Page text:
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February 28 2014

Mysterious 'Earthquake Lights' Might Be Explained


Mysterious flashes of lightning sometimes herald earthquakes, and now scientists may have discovered why: Shifting grains surrounding faults in the Earth may generate an electric charge.

This strange flickering, known as earthquake lights, can occur before or during quakes. Recent findings suggest earthquake lights seem to happen at rifts where pieces of the Earth are pulling apart from each other.

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February 28 2014

Decline of Bronze Age ‘megacities’ linked to climate change


Climate change may have contributed to the decline of a city-dwelling civilization in Pakistan and India 4,100 years ago, according to new research.

Scientists from the University of Cambridge have demonstrated that an abrupt weakening of the summer monsoon affected northwest India 4,100 years ago. The resulting drought coincided with the beginning of the decline of the metropolis-building Indus Civilisation, which spanned present-day Pakistan and India, suggesting that climate change could be why many of the major cities of the civilisation were abandoned.

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February 28 2014

Have Russians Discovered Ancient 'Super-Megalithic' Architecture in Siberia?


Are these images posted to a Russian blog evidence for one of the greatest megalithic constructions ever discovered, or are they just a geological quirk of nature, like the Japanese site of Yonaguni seems to be? My votes on the latter, but I look forward to further investigation.

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February 28 2014

Jersey site that was last Neanderthal home is studied


An ice age site said to be one of the last known places Neanderthals lived is being studied to assess storm damage.

La Cotte in St Brelade, Jersey, was hit by south-westerly storms including winds of up to 100mph in February.

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February 28 2014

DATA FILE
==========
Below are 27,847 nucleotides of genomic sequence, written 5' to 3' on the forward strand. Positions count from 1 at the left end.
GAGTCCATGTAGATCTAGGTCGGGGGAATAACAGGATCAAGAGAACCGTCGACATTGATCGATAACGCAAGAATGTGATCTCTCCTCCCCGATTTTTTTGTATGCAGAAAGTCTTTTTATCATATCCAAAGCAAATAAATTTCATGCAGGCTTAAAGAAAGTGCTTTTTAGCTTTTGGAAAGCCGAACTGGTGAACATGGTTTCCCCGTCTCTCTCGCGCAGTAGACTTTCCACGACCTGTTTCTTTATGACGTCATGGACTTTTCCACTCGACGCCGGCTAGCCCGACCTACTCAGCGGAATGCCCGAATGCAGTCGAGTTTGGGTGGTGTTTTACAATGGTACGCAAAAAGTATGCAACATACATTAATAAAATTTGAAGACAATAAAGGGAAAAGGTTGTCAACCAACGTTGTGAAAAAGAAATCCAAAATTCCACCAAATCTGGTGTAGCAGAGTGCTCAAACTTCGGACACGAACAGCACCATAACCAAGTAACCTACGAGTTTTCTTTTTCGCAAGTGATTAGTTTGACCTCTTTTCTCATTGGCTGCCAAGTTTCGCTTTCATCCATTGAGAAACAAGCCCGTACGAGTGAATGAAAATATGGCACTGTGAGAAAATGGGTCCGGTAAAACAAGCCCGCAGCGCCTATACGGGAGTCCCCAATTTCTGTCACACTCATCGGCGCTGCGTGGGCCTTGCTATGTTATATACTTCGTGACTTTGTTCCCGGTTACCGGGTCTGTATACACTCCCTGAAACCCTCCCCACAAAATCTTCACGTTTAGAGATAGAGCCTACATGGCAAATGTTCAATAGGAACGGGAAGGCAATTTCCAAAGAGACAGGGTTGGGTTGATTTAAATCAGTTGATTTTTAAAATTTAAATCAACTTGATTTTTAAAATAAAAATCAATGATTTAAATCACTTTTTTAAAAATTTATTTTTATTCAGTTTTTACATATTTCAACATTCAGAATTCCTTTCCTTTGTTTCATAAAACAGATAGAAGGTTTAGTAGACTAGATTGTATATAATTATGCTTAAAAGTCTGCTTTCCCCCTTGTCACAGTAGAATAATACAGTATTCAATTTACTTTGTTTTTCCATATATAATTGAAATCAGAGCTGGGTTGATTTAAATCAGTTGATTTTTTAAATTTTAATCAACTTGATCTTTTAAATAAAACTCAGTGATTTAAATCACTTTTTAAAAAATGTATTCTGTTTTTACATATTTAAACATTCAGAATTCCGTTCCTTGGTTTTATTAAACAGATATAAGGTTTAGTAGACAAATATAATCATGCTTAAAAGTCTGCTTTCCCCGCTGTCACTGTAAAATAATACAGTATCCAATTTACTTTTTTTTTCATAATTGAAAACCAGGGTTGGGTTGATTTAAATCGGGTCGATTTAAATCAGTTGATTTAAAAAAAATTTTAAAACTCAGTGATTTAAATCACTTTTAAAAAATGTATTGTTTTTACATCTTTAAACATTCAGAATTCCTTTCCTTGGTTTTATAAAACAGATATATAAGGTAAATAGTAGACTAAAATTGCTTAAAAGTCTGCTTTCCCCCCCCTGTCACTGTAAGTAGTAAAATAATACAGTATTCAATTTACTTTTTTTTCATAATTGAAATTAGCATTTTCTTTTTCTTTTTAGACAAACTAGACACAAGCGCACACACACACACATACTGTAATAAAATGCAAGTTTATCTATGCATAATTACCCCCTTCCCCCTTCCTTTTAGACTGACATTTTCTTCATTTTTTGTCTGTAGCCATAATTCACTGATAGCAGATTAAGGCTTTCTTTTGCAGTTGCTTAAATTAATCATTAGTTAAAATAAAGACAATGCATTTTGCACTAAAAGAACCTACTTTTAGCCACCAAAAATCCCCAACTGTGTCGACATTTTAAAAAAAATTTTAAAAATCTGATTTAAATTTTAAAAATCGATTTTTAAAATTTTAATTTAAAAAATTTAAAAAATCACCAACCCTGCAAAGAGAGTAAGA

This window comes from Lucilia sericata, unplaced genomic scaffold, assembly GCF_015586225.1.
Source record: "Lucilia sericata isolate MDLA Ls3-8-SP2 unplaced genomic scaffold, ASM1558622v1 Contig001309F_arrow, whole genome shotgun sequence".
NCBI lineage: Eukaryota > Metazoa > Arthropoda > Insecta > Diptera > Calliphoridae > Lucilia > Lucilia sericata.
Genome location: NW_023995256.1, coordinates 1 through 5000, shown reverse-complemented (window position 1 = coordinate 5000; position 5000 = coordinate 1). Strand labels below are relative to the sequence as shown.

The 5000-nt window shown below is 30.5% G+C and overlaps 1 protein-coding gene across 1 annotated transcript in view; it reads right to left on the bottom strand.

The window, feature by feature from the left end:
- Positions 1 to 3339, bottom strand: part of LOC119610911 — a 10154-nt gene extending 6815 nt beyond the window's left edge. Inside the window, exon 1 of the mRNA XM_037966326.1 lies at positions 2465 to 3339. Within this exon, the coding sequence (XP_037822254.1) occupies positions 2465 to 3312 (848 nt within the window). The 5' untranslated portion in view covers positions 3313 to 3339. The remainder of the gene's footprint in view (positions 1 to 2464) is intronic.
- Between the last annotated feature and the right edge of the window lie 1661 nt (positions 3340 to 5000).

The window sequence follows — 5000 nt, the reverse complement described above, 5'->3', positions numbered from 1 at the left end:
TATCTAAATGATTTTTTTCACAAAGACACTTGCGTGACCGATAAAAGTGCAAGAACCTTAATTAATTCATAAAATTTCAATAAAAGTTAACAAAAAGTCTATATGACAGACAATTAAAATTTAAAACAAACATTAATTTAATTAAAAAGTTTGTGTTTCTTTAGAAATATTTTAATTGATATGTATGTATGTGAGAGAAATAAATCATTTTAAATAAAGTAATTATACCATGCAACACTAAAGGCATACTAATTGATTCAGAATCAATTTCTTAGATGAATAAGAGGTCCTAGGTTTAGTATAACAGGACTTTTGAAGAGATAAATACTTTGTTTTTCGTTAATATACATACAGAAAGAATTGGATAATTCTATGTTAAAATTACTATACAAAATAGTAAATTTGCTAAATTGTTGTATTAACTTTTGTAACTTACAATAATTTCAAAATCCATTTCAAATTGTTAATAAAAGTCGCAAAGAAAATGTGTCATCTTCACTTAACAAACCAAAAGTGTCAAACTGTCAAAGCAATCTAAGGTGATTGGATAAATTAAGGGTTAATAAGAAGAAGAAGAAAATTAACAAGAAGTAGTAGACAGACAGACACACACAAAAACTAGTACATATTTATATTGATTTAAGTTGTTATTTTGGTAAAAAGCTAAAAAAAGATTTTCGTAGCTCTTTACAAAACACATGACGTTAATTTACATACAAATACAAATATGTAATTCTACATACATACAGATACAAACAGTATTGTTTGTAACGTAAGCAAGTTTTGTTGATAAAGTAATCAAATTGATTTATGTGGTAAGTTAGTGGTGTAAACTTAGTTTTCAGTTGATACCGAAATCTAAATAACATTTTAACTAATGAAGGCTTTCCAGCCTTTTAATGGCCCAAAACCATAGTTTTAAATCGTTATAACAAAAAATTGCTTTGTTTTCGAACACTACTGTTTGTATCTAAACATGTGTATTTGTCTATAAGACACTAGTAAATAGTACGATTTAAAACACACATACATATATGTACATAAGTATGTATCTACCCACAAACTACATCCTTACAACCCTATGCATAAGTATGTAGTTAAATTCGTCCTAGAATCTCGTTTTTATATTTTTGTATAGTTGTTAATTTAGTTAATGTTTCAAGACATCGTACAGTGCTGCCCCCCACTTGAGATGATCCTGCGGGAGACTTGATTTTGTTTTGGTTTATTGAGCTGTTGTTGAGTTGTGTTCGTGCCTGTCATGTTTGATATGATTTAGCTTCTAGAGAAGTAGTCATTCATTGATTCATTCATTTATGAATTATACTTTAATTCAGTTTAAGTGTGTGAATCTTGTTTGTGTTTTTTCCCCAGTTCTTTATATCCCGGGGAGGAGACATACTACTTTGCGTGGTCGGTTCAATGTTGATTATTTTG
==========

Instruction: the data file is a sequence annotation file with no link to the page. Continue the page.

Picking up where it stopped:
History of Ancient Los Angeles Was Driven by Its Wetlands, 8,000-Year Survey Finds


It may be hard to visualize if you’ve been through drought-stricken southern California lately, but much of what’s now Los Angeles was once a teeming wetland. And a new landmark survey going back 8,000 years has found that human settlement in the region has ebbed and flowed with the levels of the sea and the waters of the Los Angeles River.

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February 28 2014

Rare Neolithic or Bronze Age rock art in Ross-shire


A rare example of prehistoric rock art has been uncovered in the Highlands.

Archaeologists made the discovery while moving a boulder decorated with ancient cup and ring marks to a new location in Ross-shire.

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February 28 2014

Ancient Gladiator School Discovered in Austria


An ancient Roman gladiator school has been discovered in Austria, complete with cell blocks, a training arena and a bath complex, archaeologists say.

The buried remains of the school — at the site of Carnuntum, near Vienna — were detected not through excavations but through remote-sensing techniques. Based on these findings, researchers reconstructed the gladiator center in virtual 3D models.

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February 28 2014

Mummy Murder Mystery Solved: Incan Woman's Head Smashed


A mysterious mummy that languished in German collections for more than a century is that of an Incan woman killed by blunt-force trauma to the head, new research reveals.

A new analysis shows that the mummy was once an Incan woman who also suffered from a parasitic disease that thickens the heart and intestinal walls, raising the possibility that she was killed in a ritual murder because she was already on the brink of death.

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February 28 2014

Great Gouda! World's oldest cheese found - on mummies


Vintage Gouda may be aged for five years, some cheddar for a decade. They're both under-ripe youngsters compared with yellowish clumps – found on the necks and chests of Chinese mummies – now revealed to be the world's oldest cheese.

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February 28 2014

From Aztecs To Oscars: Popcorn's Beautiful, Explosive Journey